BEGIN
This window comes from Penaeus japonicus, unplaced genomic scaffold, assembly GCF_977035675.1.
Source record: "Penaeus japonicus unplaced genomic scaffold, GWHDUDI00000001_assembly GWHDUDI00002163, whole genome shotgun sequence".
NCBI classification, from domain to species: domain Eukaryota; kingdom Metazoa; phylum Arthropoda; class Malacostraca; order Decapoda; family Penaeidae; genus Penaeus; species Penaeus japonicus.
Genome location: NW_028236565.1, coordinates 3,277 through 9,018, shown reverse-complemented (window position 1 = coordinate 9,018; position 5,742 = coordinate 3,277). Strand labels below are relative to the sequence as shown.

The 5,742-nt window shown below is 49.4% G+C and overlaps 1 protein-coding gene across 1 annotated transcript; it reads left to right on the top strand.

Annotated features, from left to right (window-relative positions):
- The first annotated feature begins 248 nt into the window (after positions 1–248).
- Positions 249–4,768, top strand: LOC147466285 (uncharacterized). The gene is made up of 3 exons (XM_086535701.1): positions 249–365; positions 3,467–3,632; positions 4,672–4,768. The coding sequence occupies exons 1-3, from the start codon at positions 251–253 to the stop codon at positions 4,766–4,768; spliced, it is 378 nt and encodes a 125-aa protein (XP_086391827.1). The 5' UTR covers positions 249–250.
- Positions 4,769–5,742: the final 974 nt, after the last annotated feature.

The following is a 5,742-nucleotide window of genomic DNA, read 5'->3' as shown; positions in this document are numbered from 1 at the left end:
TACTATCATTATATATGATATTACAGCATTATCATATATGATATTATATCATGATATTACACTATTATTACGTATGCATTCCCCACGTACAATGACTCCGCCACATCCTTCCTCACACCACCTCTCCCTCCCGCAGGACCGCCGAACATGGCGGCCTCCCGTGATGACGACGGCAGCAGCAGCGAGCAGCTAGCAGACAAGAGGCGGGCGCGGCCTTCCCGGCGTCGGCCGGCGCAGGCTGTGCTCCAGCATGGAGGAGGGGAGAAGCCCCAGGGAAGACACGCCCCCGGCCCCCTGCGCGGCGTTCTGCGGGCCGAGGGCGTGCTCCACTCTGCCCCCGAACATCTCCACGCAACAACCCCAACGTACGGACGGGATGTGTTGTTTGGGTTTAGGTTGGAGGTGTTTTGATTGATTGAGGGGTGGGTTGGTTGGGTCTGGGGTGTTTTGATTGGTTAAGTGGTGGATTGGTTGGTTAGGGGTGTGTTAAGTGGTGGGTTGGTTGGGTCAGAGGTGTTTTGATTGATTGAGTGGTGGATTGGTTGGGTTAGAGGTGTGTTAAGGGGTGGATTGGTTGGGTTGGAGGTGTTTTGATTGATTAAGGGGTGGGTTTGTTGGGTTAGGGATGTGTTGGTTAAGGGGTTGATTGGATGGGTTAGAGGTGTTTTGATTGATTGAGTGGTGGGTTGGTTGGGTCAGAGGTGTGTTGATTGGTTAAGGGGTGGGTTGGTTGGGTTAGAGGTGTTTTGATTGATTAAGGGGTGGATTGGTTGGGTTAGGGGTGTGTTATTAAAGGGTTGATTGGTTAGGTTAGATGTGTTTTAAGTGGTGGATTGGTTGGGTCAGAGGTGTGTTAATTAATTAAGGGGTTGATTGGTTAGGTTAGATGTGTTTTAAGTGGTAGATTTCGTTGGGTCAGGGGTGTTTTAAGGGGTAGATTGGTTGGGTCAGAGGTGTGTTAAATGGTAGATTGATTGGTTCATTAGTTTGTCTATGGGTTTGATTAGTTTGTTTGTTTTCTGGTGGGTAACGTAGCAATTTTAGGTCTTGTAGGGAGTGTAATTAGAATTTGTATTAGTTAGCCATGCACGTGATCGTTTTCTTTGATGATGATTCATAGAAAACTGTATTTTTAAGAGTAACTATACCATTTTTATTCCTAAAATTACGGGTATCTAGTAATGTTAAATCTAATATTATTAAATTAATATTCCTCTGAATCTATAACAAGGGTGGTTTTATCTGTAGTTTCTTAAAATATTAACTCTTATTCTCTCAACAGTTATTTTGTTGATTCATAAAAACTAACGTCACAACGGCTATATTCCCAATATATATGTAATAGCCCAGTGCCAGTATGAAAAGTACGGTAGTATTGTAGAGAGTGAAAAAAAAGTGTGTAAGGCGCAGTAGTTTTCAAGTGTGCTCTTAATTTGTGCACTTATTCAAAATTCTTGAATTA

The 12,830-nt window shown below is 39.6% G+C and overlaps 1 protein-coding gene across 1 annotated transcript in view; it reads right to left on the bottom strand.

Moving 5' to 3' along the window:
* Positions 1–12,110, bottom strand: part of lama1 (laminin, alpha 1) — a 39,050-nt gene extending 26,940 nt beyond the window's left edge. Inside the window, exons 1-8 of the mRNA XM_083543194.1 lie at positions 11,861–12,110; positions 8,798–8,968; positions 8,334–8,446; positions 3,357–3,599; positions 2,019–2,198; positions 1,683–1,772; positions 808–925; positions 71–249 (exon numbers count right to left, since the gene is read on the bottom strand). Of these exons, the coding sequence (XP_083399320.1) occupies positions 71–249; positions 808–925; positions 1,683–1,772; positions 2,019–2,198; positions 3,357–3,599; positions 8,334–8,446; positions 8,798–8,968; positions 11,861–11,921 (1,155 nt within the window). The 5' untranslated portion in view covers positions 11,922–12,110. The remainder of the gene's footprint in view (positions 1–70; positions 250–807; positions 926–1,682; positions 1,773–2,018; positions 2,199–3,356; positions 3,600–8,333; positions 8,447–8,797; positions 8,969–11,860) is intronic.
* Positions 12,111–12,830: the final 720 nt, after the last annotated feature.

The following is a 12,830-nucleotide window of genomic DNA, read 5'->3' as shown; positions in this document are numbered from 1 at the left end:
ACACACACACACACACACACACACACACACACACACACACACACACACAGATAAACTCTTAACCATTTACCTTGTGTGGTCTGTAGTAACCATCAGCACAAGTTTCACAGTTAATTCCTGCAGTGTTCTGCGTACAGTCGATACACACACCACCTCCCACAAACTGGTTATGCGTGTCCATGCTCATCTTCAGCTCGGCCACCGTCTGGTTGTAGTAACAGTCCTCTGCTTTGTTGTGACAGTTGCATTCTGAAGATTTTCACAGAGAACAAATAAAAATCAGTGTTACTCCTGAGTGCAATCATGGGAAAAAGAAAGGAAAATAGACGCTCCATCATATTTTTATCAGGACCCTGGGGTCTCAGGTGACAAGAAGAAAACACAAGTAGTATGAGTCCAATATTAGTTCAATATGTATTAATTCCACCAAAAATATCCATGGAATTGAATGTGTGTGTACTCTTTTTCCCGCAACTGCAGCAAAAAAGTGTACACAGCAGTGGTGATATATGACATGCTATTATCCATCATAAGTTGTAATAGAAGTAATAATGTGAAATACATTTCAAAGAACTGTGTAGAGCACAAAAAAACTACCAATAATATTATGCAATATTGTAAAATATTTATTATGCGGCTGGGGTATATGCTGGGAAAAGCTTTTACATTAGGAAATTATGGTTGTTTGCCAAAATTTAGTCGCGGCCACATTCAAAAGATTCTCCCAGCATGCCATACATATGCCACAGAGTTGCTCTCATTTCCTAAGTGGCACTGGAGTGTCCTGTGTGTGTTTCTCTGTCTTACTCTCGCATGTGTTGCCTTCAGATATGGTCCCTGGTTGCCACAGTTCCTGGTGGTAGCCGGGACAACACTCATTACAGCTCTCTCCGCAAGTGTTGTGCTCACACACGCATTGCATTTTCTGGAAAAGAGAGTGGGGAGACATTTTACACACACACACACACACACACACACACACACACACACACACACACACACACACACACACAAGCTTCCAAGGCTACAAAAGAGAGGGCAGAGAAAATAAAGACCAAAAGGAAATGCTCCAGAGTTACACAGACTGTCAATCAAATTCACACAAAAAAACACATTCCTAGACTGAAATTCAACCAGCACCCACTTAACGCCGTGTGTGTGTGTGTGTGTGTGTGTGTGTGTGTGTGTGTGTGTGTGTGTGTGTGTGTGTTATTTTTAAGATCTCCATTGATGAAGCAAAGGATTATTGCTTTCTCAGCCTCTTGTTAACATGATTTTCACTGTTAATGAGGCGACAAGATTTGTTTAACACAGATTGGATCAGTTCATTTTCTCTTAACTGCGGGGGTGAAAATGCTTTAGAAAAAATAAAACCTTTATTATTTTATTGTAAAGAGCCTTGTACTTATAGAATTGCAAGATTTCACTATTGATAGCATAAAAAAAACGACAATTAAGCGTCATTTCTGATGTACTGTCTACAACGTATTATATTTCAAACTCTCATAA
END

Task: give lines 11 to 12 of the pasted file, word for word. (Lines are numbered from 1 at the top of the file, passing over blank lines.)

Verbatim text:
TACTATCATTATATATGATATTACAGCATTATCATATATGATATTATATCATGATATTACACTATTATTACGTATGCATTCCCCACGTACAATGACTCCGCCACATCCTTCCTCACACCACCTCTCCCTCCCGCAGGACCGCCGAACATGGCGGCCTCCCGTGATGACGACGGCAGCAGCAGCGAGCAGCTAGCAGACAAGAGGCGGGCGCGGCCTTCCCGGCGTCGGCCGGCGCAGGCTGTGCTCCAGCATGGAGGAGGGGAGAAGCCCCAGGGAAGACACGCCCCCGGCCCCCTGCGCGGCGTTCTGCGGGCCGAGGGCGTGCTCCACTCTGCCCCCGAACATCTCCACGCAACAACCCCAACGTACGGACGGGATGTGTTGTTTGGGTTTAGGTTGGAGGTGTTTTGATTGATTGAGGGGTGGGTTGGTTGGGTCTGGGGTGTTTTGATTGGTTAAGTGGTGGATTGGTTGGTTAGGGGTGTGTTAAGTGGTGGGTTGGTTGGGTCAGAGGTGTTTTGATTGATTGAGTGGTGGATTGGTTGGGTTAGAGGTGTGTTAAGGGGTGGATTGGTTGGGTTGGAGGTGTTTTGATTGATTAAGGGGTGGGTTTGTTGGGTTAGGGATGTGTTGGTTAAGGGGTTGATTGGATGGGTTAGAGGTGTTTTGATTGATTGAGTGGTGGGTTGGTTGGGTCAGAGGTGTGTTGATTGGTTAAGGGGTGGGTTGGTTGGGTTAGAGGTGTTTTGATTGATTAAGGGGTGGATTGGTTGGGTTAGGGGTGTGTTATTAAAGGGTTGATTGGTTAGGTTAGATGTGTTTTAAGTGGTGGATTGGTTGGGTCAGAGGTGTGTTAATTAATTAAGGGGTTGATTGGTTAGGTTAGATGTGTTTTAAGTGGTAGATTTCGTTGGGTCAGGGGTGTTTTAAGGGGTAGATTGGTTGGGTCAGAGGTGTGTTAAATGGTAGATTGATTGGTTCATTAGTTTGTCTATGGGTTTGATTAGTTTGTTTGTTTTCTGGTGGGTAACGTAGCAATTTTAGGTCTTGTAGGGAGTGTAATTAGAATTTGTATTAGTTAGCCATGCACGTGATCGTTTTCTTTGATGATGATTCATAGAAAACTGTATTTTTAAGAGTAACTATACCATTTTTATTCCTAAAATTACGGGTATCTAGTAATGTTAAATCTAATATTATTAAATTAATATTCCTCTGAATCTATAACAAGGGTGGTTTTATCTGTAGTTTCTTAAAATATTAACTCTTATTCTCTCAACAGTTATTTTGTTGATTCATAAAAACTAACGTCACAACGGCTATATTCCCAATATATATGTAATAGCCCAGTGCCAGTATGAAAAGTACGGTAGTATTGTAGAGAGTGAAAAAAAAGTGTGTAAGGCGCAGTAGTTTTCAAGTGTGCTCTTAATTTGTGCACTTATTCAAAATTCTTGAATTA

The 12,830-nt window shown below is 39.6% G+C and overlaps 1 protein-coding gene across 1 annotated transcript in view; it reads right to left on the bottom strand.